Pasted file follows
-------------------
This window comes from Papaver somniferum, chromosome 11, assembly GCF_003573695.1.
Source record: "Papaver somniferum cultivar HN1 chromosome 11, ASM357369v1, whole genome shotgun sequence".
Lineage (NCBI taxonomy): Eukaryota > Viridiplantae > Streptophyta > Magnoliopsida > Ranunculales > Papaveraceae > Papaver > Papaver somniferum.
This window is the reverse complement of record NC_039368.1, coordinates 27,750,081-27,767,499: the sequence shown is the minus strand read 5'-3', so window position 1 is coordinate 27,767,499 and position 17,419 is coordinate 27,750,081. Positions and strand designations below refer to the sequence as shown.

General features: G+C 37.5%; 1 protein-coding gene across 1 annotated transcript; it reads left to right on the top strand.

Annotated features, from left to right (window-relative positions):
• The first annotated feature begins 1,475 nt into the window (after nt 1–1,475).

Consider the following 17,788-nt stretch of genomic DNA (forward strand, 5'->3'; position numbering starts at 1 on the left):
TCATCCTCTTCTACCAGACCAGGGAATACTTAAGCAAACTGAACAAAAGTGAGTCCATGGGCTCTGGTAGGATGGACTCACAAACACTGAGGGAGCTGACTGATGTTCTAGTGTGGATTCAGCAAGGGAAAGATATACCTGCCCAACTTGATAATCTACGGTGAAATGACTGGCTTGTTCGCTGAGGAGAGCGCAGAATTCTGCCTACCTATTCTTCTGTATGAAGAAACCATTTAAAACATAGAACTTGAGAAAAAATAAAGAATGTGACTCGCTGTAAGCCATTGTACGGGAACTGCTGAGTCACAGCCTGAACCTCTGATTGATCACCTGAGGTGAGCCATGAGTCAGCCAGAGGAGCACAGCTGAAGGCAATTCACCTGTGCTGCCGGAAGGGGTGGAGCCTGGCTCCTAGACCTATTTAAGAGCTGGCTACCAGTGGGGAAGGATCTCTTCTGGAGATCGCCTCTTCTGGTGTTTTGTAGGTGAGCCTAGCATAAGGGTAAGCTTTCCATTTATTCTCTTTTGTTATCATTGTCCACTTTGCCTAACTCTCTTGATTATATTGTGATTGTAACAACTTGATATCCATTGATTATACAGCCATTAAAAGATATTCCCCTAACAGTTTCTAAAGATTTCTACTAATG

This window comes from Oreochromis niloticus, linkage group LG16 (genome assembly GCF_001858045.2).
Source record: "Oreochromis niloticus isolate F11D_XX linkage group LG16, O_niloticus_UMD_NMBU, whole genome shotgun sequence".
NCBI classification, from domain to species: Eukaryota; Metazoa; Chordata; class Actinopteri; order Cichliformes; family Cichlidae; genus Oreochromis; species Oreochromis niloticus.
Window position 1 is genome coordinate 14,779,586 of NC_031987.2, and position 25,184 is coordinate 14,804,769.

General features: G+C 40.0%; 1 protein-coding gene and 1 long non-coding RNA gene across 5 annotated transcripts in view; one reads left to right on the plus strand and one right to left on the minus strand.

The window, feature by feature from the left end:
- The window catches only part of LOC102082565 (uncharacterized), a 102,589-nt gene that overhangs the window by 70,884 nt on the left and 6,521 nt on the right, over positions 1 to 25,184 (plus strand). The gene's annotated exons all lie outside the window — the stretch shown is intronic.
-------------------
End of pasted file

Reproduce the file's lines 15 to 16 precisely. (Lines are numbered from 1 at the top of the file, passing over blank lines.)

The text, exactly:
The window, feature by feature from the left end:
- The window catches only part of LOC102082565 (uncharacterized), a 102,589-nt gene that overhangs the window by 70,884 nt on the left and 6,521 nt on the right, over positions 1 to 25,184 (plus strand). The gene's annotated exons all lie outside the window — the stretch shown is intronic.